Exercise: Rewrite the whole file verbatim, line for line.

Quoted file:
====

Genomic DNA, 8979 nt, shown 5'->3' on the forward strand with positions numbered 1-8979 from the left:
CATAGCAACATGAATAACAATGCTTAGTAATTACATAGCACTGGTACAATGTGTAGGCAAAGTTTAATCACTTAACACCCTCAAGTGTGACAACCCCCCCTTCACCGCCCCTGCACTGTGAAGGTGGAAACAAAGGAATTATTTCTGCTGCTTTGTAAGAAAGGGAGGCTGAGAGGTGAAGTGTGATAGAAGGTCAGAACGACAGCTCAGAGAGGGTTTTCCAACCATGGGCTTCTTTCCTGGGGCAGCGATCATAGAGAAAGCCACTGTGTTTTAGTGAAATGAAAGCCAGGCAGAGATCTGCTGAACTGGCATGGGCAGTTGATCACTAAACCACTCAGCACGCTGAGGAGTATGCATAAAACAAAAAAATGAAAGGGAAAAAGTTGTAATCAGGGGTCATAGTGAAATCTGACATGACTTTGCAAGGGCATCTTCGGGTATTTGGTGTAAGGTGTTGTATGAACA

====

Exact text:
Genomic DNA, 8979 nt, shown 5'->3' on the forward strand with positions numbered 1-8979 from the left:
CATAGCAACATGAATAACAATGCTTAGTAATTACATAGCACTGGTACAATGTGTAGGCAAAGTTTAATCACTTAACACCCTCAAGTGTGACAACCCCCCCTTCACCGCCCCTGCACTGTGAAGGTGGAAACAAAGGAATTATTTCTGCTGCTTTGTAAGAAAGGGAGGCTGAGAGGTGAAGTGTGATAGAAGGTCAGAACGACAGCTCAGAGAGGGTTTTCCAACCATGGGCTTCTTTCCTGGGGCAGCGATCATAGAGAAAGCCACTGTGTTTTAGTGAAATGAAAGCCAGGCAGAGATCTGCTGAACTGGCATGGGCAGTTGATCACTAAACCACTCAGCACGCTGAGGAGTATGCATAAAACAAAAAAATGAAAGGGAAAAAGTTGTAATCAGGGGTCATAGTGAAATCTGACATGACTTTGCAAGGGCATCTTCGGGTATTTGGTGTAAGGTGTTGTATGAACA